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How To Get Flowering Houseplants Ready for Spring

Category: Houseplants, Indoor Gardening, Plant Ideas & Info, Presenting "The Curious Gardener", Spring Projects

It’s time to wake up your houseplants!  As the days grow longer and the sun gets stronger, now is the time to wake up two of my favorite flowering houseplants, clivia miniata and agapanthus.  Because it takes so much energy to produce a flower, they have been resting over the winter between bloom times.

Here are some techniques gardeners use to get them ready for spring.

Clivia miniata

clivia miniata
My clivia miniata blooming.

Clivias are native to shady, subtropical woodland areas of eastern South Africa. In the wild, they go dormant during the dry part of the year when the environmental conditions are not suitable for the plant to grow. This rest time promotes the development of new buds.

To simulate these conditions in your home put your clivia in a cooler place (50-55 degrees is ideal) out of direct sunlight (not a south facing window) and deprive it of water for up to 12 weeks. Keep an eye on it and if you see the leaves wilting give it some water — but not a lot!

To stimulate buds at this time of year move the plant to a warmer spot (65-75 degrees) with bright, indirect light, and begin watering.  Water only when the soil is dry, as clivias prefer to be kept on the dry side.  The stem will lengthen and a bud will develop after 6 or more weeks. After your plant blooms fertilize monthly with a water soluble fertilizer.

Trouble Shooting: If your plant fails to produce new buds, as mine did last year, it may be that it was not cool or dry enough during the winter rest period. Also, keep in mind clivias like to be pot bound, so do not divide and repot the way you might with other bulbs. White Flower Farm, a longtime friend and supplier of Womanswork garden gloves, in their clivia miniata growing guide, recommends you repot every 3-5 years. To download the growing guide click here.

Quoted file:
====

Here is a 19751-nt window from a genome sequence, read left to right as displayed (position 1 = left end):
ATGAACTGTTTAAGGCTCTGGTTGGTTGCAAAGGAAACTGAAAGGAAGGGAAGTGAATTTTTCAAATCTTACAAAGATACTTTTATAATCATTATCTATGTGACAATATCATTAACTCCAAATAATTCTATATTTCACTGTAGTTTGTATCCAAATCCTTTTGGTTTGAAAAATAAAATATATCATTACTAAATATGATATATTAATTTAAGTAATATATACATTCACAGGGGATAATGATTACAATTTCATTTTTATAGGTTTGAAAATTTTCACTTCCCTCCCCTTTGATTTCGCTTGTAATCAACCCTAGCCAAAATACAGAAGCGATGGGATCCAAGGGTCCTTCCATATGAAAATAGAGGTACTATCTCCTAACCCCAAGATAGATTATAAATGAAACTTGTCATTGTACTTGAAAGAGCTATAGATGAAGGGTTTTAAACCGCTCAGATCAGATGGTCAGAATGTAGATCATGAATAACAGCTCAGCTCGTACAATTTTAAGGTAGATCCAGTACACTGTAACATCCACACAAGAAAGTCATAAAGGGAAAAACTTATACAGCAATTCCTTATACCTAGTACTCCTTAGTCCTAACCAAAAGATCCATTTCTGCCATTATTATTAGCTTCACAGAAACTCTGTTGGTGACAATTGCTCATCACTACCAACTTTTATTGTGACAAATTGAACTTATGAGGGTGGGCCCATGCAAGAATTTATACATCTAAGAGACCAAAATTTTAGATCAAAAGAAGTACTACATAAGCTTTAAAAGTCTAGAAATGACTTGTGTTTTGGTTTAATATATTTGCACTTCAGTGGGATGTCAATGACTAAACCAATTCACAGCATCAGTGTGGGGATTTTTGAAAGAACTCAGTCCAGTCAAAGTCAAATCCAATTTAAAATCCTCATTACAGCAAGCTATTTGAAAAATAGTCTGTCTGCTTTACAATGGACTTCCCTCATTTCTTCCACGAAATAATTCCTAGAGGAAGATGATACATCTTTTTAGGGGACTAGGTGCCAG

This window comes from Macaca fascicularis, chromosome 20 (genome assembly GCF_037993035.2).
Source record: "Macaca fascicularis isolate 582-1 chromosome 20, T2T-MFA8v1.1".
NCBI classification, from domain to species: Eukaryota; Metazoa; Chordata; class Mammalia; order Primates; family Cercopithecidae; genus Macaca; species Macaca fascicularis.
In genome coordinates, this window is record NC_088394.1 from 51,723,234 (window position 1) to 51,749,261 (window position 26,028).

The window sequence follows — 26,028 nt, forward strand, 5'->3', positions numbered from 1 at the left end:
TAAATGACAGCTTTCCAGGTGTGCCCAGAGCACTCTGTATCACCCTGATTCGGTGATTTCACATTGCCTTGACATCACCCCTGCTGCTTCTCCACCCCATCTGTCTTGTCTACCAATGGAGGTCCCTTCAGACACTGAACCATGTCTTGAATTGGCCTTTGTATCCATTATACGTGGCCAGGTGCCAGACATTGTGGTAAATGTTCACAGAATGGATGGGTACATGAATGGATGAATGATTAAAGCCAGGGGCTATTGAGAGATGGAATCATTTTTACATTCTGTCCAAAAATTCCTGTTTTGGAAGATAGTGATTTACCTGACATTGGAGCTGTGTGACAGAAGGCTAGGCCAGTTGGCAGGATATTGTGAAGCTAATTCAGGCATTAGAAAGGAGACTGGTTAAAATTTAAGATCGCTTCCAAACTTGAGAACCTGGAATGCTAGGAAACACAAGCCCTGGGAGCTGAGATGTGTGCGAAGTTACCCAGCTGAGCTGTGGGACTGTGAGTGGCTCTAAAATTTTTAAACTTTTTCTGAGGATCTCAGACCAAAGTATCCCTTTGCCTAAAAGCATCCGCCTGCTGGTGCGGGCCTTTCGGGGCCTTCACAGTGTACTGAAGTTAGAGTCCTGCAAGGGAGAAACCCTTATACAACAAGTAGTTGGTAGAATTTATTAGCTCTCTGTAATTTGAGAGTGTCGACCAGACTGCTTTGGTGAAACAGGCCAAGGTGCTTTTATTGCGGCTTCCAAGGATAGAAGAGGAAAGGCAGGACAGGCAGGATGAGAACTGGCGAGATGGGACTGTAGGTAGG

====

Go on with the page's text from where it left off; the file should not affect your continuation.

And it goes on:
Also keep in mind that clivias are shade loving woodland plants, so they do not respond well when left in the hot sun. I learned the hard way when all the leathery leaves on mine got scorched one year.

Click here to visit The North American Clivia Society’s website, which has a wealth of information and links about clivias. 

Lily of the Nile –Agapanthus africanus

Agapanthus, also known as Lily-of-the-Nile, or African Blue Lily, is a showy blue or white flowering perennial, native to South Africa, where it grows in the shade, under trees. It also experiences a dormant period during the winter months in the wild.

After overwintering your agapanthus indoors, in late winter or very early spring bring the plant into a warm area and water thoroughly. In a few weeks, new growth will emerge. It can be placed outdoors after danger of frost is over.

Agapanthus at the tail end of its bloom time

For more information about overwintering agapanthus, visit the Missouri Botanical Garden website by clicking here.

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